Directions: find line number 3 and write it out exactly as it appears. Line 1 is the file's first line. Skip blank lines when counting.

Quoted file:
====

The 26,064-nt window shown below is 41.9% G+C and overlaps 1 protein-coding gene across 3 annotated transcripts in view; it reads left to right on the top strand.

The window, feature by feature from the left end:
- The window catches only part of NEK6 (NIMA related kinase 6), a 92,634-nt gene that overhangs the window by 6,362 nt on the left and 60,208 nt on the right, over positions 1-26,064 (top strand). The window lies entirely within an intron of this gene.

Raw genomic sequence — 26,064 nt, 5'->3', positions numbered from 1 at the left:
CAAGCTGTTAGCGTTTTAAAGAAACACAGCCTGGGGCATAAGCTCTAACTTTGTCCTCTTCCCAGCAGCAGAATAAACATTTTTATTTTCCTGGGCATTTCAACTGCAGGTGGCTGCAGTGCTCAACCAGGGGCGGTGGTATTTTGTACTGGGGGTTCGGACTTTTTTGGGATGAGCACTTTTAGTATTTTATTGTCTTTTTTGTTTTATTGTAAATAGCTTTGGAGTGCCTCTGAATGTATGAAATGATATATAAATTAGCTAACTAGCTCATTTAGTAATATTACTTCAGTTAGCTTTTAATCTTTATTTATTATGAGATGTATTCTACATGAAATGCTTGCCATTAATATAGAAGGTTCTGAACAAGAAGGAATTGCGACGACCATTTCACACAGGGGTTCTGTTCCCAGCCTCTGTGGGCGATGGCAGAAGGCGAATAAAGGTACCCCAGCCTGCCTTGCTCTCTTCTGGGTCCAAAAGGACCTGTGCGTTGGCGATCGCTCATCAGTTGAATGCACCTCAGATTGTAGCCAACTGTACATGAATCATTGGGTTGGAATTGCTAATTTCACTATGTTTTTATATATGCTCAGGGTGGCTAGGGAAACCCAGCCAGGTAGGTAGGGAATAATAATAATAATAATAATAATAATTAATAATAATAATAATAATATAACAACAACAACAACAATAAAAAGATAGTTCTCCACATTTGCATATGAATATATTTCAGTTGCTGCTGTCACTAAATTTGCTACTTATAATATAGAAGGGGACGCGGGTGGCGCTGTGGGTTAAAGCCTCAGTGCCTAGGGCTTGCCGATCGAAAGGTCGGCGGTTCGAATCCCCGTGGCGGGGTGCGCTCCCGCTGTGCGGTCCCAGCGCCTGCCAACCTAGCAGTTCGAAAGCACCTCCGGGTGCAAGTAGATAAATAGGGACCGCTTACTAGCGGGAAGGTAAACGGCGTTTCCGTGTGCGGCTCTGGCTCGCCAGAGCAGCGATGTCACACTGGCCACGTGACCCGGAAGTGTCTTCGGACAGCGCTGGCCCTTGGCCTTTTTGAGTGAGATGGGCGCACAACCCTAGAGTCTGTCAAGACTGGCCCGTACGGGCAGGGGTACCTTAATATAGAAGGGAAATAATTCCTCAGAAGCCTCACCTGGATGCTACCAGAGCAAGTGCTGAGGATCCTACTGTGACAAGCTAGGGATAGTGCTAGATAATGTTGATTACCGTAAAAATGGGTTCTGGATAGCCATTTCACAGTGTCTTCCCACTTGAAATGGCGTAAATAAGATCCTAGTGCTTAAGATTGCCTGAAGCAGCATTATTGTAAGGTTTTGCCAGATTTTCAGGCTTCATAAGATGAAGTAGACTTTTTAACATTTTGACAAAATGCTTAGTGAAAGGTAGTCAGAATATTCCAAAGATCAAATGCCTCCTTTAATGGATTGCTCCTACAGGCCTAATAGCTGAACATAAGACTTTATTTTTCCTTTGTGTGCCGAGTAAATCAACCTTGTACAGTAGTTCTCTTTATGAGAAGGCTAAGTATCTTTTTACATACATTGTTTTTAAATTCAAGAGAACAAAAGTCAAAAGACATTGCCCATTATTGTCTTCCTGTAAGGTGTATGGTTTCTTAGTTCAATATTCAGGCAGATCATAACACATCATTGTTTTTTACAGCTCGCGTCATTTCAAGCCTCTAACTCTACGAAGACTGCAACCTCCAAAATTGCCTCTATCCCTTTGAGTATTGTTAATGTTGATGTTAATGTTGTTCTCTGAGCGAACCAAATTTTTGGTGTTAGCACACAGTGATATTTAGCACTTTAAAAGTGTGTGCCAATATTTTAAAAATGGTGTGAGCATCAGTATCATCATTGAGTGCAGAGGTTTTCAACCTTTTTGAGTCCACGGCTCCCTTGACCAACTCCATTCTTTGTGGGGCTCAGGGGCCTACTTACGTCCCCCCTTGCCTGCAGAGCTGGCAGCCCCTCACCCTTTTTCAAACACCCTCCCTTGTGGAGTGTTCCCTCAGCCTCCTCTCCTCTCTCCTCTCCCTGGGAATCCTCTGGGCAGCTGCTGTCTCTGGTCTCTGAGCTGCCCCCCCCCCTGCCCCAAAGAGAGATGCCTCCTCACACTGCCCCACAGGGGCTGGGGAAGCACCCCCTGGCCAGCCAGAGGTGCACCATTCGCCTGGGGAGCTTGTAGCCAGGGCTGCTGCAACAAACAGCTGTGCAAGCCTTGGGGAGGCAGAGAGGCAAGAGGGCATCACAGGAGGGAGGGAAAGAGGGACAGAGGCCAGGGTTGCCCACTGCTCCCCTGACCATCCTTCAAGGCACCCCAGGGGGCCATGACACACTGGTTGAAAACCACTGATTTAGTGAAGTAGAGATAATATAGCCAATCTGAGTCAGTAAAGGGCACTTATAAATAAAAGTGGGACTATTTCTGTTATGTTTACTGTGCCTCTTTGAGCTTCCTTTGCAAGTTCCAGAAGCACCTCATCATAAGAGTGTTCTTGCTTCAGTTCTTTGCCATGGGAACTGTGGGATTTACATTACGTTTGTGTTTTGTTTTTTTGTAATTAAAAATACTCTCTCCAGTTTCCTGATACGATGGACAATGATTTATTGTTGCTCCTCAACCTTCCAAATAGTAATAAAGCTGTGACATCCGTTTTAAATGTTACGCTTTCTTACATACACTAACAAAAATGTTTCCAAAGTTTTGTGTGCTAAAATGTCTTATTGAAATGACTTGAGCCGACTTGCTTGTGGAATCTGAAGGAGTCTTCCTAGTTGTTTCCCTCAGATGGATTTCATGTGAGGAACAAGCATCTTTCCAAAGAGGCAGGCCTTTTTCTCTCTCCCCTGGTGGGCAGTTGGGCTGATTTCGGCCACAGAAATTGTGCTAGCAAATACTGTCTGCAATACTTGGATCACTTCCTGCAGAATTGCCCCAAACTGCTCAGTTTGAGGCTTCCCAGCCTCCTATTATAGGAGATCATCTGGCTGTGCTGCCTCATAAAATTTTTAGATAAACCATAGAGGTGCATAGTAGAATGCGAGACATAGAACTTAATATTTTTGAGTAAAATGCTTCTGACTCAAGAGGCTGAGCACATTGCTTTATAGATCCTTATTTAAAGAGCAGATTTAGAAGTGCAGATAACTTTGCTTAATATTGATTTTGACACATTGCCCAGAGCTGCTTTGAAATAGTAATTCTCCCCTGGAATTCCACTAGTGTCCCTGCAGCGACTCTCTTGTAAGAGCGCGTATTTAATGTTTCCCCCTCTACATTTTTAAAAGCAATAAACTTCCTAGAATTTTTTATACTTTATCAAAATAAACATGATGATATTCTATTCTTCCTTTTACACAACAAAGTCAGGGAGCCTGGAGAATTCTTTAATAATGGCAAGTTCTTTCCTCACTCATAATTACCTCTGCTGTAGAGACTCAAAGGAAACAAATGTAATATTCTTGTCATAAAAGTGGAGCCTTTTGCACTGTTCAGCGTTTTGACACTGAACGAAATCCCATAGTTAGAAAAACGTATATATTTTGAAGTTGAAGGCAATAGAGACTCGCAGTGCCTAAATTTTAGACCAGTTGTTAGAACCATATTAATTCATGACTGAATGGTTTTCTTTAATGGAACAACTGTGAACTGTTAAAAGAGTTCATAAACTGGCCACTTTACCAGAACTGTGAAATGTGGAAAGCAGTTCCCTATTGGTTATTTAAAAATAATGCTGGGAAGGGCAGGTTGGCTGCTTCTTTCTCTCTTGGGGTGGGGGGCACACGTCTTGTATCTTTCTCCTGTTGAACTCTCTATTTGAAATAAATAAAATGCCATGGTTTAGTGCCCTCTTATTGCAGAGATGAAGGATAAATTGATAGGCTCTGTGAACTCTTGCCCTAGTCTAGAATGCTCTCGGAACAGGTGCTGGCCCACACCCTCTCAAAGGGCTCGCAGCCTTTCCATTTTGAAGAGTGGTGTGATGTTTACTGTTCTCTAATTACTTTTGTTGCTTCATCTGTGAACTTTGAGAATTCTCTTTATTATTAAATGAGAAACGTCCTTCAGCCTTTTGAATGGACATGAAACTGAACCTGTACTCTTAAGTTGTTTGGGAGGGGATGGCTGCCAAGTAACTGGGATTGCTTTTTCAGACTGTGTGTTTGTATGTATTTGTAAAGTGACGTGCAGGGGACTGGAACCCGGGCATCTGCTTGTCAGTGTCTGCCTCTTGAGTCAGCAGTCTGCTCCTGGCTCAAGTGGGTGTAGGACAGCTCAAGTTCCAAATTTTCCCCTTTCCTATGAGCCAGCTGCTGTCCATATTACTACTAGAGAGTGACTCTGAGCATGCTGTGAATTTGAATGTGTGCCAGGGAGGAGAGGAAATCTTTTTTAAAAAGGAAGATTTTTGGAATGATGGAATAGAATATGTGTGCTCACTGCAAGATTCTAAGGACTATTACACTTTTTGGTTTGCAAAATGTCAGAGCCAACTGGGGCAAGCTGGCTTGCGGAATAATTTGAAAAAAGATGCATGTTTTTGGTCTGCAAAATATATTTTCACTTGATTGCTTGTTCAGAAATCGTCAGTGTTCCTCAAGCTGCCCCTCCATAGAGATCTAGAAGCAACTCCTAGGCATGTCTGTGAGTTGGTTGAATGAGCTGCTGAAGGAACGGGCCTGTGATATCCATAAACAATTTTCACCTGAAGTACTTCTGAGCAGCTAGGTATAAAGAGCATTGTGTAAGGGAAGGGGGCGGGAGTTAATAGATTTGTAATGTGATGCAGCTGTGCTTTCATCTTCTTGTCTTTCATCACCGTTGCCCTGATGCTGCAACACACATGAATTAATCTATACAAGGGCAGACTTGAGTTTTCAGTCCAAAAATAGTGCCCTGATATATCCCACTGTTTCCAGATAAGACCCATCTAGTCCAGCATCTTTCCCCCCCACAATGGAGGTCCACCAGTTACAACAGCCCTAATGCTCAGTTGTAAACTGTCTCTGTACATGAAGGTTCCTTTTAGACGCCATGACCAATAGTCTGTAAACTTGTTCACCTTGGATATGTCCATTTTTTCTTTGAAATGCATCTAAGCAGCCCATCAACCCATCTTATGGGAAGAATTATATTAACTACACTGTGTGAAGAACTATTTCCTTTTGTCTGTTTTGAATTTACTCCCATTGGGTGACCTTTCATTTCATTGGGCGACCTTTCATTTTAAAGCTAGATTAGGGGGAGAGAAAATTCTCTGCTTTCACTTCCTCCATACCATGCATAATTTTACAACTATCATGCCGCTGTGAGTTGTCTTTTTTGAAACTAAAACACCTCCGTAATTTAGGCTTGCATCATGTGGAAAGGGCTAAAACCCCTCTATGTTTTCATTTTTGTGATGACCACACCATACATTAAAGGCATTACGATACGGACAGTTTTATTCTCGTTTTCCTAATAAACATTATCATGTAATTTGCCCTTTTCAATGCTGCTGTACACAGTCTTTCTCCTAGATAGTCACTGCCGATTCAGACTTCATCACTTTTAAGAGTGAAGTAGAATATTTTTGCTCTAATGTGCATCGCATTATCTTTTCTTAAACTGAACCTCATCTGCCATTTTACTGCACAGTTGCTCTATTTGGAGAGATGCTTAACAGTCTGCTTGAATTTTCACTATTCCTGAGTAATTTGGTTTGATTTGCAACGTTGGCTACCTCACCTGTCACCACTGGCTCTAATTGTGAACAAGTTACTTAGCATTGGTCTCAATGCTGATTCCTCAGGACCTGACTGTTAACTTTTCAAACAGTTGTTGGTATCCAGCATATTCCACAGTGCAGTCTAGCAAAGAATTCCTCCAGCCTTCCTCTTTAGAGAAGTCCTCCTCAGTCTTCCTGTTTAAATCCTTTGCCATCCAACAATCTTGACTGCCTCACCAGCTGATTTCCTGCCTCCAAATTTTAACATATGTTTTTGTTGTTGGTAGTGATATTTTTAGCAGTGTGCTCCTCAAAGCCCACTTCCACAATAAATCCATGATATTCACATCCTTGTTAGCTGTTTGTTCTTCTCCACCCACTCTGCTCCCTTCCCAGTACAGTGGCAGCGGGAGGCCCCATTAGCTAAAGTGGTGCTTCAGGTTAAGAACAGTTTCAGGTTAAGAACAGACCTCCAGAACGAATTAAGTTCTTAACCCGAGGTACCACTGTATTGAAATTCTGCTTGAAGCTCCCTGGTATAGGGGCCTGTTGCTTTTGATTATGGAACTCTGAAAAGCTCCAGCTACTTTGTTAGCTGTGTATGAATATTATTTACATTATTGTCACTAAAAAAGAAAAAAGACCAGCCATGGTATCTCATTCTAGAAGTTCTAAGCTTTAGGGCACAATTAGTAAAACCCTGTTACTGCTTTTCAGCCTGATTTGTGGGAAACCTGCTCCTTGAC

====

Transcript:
- The window catches only part of NEK6 (NIMA related kinase 6), a 92,634-nt gene that overhangs the window by 6,362 nt on the left and 60,208 nt on the right, over positions 1-26,064 (top strand). The window lies entirely within an intron of this gene.